Matt Zemek

Steve Johnson advanced in the Newport ATP tournament on Friday afternoon, moving into the semifinals with a clean and convincing victory over Dudi Sela. After the match, Tennis With An Accent founder and publisher Saqib Ali caught up with Johnson to discuss other forms of advancement in his game and the sport of tennis.

Let’s start with the adjustment ATP pros have had to make on a grass surface Johnson called “old-school.” This transitional period in the tennis season underscores some of the more essential truths professionals have to deal with on tour.

“You gotta be quick to change surfaces,” Johnson said. “It’s something I’ve gotten better at over the years. You don’t overhaul your game — you make adjustments and hope to transition quickly,” whether in the process of going from one surface to the next, or in terms of going from one kind of grass at Wimbledon to the different grass in evidence at Newport.

One of the tricky adjustments Johnson has had to make at Newport relates to his world-class slice backhand.

“These guys are getting smarter when they play me,” Johnson said. “They try to avoid it or take that shot away from me,  it’s a cat-and-mouse game.” It is easy to think that players can readily impose their game on opponents, and to be sure, they try to do so whenever they can, but a lot of Johnson’s insights reinforced the idea that the process of improving as a tennis player is based on making a counteradjustment to opponents’ primary adjustments.

It is widely known that Johnson shares a coach with fellow American Sam Querrey. Craig Boynton coaches both players. How does this work? It also requires adjustments, as do so many other facets of Johnson’s tennis life.

“You gotta be comfortable with sharing,” Johnson said. “Sam and I are very close, we’re both really good buddies, we live in L.A., we’ve grown up  together. The way he coaches Sam is completely different than the way he coaches me. Players have to be okay with changing their schedule a little bit, day to day — gotta be just a little more flexible. Sam and I, that comes easy for us.”

Johnson noted that he will play Washington later this summer while Querrey plays Los Cabos. They had already talked about this situation and mapped out their plans well in advance, replicating what they did last year with the same schedule. Querrey won the Los Cabos title, beating Thanasi Kokkinakis in the final.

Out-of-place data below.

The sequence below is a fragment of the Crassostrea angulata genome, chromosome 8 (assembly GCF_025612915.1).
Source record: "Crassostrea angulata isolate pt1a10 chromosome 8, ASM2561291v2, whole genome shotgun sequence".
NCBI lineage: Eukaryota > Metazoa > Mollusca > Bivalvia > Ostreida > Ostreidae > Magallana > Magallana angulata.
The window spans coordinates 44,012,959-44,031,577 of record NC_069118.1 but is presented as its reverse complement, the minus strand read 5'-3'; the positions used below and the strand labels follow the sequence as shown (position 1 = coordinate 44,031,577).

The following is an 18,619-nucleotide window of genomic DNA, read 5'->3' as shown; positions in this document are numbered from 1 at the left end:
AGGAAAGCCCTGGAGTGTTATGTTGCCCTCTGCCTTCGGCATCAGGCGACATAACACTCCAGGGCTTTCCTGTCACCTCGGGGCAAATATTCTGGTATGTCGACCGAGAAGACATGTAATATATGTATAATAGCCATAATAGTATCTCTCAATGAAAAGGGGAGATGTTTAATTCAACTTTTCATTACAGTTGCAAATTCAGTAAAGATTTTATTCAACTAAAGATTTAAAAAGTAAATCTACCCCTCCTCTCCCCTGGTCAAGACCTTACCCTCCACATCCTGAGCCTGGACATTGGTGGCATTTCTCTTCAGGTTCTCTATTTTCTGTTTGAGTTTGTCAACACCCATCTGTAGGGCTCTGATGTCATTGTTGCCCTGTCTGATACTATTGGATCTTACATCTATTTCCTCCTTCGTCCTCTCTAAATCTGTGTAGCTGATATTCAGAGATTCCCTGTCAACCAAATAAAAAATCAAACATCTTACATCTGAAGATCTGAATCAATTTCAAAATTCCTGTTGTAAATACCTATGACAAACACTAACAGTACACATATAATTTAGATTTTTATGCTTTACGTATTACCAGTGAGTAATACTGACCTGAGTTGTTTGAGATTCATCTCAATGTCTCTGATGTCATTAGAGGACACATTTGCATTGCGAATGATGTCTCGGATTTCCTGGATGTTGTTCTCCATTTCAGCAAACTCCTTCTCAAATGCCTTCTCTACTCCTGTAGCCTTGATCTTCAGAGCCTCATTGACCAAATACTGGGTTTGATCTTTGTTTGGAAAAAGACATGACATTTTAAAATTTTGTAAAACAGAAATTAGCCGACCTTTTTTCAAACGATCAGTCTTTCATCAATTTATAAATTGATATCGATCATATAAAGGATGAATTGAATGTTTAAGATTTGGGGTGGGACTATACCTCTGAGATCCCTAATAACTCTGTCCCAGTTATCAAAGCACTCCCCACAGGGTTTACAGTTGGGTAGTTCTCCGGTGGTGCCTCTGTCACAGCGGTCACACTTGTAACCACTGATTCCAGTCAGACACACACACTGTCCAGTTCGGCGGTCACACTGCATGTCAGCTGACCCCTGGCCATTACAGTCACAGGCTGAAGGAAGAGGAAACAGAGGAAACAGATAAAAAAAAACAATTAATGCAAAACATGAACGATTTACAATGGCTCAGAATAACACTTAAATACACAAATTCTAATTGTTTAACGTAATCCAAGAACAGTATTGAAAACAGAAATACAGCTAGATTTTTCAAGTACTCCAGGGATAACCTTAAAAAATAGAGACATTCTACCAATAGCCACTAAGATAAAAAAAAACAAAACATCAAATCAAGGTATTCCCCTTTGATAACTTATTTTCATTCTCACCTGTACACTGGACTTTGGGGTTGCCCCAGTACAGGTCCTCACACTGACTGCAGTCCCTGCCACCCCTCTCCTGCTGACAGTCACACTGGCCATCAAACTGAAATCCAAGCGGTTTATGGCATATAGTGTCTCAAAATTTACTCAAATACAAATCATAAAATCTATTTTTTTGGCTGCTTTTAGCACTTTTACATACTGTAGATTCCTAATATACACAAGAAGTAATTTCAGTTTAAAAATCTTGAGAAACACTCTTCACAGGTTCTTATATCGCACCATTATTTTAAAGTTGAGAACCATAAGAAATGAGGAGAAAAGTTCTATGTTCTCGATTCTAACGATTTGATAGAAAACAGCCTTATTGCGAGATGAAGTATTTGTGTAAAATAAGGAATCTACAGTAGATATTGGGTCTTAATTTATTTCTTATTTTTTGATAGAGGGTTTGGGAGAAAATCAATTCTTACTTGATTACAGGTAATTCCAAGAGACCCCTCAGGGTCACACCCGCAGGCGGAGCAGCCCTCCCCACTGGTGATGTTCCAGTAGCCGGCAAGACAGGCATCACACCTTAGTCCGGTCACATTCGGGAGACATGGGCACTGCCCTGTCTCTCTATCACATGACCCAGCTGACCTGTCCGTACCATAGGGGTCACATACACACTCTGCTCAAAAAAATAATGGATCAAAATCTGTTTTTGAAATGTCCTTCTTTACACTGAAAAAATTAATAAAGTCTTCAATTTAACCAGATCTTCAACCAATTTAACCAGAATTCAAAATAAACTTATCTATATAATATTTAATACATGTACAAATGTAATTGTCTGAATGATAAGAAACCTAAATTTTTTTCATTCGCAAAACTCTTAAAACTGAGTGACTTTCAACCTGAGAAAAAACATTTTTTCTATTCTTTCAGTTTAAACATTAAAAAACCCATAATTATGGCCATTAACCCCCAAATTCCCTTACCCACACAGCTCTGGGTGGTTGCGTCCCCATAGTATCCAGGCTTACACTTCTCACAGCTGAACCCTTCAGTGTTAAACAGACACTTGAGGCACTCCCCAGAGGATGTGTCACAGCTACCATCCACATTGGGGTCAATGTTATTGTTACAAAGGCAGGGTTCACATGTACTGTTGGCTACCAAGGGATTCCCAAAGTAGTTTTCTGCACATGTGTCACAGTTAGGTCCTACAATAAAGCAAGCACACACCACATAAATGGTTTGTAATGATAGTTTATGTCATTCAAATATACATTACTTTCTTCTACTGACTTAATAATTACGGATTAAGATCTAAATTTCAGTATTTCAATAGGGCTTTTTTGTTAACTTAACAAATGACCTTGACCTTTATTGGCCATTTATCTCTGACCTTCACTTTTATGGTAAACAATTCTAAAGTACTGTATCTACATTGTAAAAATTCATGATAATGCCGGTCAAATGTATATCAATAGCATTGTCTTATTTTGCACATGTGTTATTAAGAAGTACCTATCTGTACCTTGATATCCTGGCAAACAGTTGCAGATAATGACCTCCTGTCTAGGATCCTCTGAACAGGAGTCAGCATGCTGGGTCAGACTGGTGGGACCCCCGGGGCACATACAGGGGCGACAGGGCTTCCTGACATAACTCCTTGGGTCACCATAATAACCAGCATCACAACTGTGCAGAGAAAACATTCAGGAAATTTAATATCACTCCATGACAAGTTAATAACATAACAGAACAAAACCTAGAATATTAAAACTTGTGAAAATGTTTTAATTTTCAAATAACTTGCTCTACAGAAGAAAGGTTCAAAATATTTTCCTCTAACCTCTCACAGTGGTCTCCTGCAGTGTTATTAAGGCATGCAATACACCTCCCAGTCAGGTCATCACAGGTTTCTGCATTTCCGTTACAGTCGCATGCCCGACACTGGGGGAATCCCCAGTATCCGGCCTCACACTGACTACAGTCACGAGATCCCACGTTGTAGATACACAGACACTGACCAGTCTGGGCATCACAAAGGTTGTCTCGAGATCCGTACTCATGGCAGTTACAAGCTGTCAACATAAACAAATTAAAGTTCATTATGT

Speaking of Querrey, he and John Isner have made their first major semifinals at Wimbledon in the past 53 weeks — Querrey in 2017, Isner last week. What does it mean for Steve Johnson?

“It’s so good to see two really good buddies on the late stages of Grand Slams with chances to do well, especially at Wimbledon,” he said. “I take a lot of pride in how those guys do. Hopefully, I can be the next one to break through.”

It is easy to imagine Johnson wanting to make a major semifinal or attain a top-10 ranking, but he chose a different path when asked about his primary goal on tour:

“Just to get better as a tennis player, get better as a person, get better as a competitor,” he told Saqib. “Hopefully I got a long career still ahead of me — I feel I still haven’t reached my prime. I know I have a lot of tennis left in my body. I don’t want to worry about ranking goals — that can bog you down mentally.”

Johnson also addressed the adjustment of playing professionally in an age when American players aren’t the popular draws at the U.S. Open, with the ATP’s superstars coming from Europe.

“It’s a different time,” Johnson said. “The sport has become more global. Those champions (Sampras and Agassi) were my idols… they helped me get into tennis. But now, when Roger (Federer) steps on a court, he’s the (crowd) favorite. The crowd loves him. He’s earned that. He is our face of tennis and the ambassador for the sport.”

Speaking of each of the Big Three — Federer, Rafael Nadal, and Novak Djokovic — Johnson said, “We couldn’t be luckier to have those guys leading our charge as tennis players, because what they do for tennis and outside of the tennis world is really incredible.”

Saqib also asked Steve Johnson about the United States’ upcoming Davis Cup semifinal. Johnson noted that if the U.S. wins, it will have a home tie in the final, regardless of who takes the other semifinal tie between France and Spain.

Having a home tie in the Davis Cup Final “would be incredible, special, and something I know we all want to do,” Johnson said. “Hopefully after the Open we can take care of business, go to Croatia, and get a win.”

Adjustments and advancements. Advancements and adjustments. So much of Steve Johnson’s tennis existence revolves around those two actions. The advancement of his own career and the advancement of American tennis are closely linked to Johnson’s ability to make adjustments. That ability will be tested this weekend in Newport. It will be even more severely tested in the coming weeks and months.

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